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Employer Retains Ultimate Authority to Consent to Government Search of Employee Office and Computer

This report relates to 1 case(s)

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    United States v. Ziegler, 474 F.3d 1184 (9th Cir. 2007) (0 other reports)

Author: Jessica Sussman

In United States v. Ziegler, +474 F.3d 1184 (9th Cir. 2007), the 9th Circuit Court of Appeals considered whether an employee has a reasonable expectation of privacy in a private office and password-protected computer when the office is locked and not shared with others.

The Fourth Amendment of the United States Constitution guards against unreasonable searches and seizures. The protections of the Fourth Amendment apply when an individual has a reasonable expectation of privacy.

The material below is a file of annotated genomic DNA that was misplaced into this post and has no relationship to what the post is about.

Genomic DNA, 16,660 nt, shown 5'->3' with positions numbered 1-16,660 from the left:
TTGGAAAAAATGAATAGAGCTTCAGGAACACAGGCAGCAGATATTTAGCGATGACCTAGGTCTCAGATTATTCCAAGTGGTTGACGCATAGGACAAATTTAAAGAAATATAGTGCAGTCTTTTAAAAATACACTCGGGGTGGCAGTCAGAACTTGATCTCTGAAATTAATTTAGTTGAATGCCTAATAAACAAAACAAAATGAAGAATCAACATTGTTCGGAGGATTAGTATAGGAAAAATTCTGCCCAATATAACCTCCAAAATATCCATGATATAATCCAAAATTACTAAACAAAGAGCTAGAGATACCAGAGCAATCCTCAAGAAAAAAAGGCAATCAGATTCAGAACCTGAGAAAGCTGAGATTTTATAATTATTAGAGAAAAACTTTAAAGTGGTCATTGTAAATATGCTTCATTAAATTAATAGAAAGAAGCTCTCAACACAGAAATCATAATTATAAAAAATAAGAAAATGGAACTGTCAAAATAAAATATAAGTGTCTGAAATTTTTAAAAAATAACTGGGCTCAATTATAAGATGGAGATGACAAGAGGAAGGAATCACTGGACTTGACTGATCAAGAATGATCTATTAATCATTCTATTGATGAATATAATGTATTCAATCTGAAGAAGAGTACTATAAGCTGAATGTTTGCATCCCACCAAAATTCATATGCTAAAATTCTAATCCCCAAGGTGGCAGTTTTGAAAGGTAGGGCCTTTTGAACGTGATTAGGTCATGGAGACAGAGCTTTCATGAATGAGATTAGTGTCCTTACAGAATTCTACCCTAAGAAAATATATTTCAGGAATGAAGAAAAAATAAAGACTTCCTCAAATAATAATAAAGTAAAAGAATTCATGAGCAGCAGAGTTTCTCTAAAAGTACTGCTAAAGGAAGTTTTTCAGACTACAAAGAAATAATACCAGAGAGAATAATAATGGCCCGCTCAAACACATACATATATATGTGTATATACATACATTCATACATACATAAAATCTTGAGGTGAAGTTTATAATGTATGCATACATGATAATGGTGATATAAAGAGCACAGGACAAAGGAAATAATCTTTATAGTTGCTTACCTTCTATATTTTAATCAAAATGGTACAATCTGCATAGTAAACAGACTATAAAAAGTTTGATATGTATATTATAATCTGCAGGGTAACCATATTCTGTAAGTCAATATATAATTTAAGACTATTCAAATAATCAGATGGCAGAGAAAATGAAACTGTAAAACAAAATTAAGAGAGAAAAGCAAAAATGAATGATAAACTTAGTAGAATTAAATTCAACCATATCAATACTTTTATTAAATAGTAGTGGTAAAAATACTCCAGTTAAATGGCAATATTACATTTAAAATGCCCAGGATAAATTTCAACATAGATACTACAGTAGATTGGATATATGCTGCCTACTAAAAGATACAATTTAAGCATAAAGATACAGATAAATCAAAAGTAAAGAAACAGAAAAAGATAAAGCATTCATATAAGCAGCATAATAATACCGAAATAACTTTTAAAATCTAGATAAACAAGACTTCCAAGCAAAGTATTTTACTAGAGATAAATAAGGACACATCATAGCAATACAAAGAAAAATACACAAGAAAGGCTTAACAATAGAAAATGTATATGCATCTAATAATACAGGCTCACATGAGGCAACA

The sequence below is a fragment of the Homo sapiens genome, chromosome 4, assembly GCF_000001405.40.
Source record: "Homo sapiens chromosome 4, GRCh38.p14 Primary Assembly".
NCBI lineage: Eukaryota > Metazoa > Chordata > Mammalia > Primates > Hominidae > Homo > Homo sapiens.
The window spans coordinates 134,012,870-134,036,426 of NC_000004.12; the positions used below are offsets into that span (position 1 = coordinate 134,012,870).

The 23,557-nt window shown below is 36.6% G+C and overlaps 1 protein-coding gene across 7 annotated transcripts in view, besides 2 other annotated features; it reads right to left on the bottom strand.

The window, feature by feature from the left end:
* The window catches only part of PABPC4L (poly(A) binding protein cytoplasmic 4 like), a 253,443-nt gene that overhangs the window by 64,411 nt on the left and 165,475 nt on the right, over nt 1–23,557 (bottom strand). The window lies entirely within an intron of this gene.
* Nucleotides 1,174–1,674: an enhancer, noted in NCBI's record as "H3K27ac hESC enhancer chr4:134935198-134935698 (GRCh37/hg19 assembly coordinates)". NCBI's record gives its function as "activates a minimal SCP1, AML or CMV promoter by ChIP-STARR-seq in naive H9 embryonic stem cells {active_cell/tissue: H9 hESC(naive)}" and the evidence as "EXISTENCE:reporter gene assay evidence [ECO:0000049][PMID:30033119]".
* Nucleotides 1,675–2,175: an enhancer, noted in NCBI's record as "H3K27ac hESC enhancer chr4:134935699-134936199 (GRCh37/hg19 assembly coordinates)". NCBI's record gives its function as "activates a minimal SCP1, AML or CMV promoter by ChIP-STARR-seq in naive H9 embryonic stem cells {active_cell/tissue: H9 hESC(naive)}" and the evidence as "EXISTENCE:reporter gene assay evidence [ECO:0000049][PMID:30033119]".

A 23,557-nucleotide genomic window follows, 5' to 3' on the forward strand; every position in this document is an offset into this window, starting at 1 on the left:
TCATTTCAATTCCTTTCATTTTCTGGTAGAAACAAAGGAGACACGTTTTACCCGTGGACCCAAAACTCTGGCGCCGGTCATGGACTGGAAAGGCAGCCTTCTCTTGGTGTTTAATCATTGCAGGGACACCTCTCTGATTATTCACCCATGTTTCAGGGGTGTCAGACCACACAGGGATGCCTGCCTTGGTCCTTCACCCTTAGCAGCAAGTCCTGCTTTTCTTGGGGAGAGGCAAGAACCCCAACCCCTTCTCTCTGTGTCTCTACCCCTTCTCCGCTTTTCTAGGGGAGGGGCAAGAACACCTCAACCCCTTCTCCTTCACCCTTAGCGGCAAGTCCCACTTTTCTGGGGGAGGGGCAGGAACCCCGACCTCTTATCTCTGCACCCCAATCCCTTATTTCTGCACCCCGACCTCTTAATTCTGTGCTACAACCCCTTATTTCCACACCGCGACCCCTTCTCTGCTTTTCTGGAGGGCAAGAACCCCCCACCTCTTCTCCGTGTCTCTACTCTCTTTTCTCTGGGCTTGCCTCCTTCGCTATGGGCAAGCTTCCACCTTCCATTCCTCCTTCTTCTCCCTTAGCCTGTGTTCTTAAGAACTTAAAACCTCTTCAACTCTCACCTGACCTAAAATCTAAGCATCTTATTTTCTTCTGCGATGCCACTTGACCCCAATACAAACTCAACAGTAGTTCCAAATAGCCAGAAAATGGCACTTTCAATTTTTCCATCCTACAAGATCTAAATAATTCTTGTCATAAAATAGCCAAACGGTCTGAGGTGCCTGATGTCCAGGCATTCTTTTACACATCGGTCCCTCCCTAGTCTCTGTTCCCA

In this case, the circuit court found that an employee has a reasonable expectation of privacy in the employee's workplace computer, but an employer retains the ultimate authority to consent to a government search of the employee's office, including the computer and its contents, where they are within the employer's common authority and control.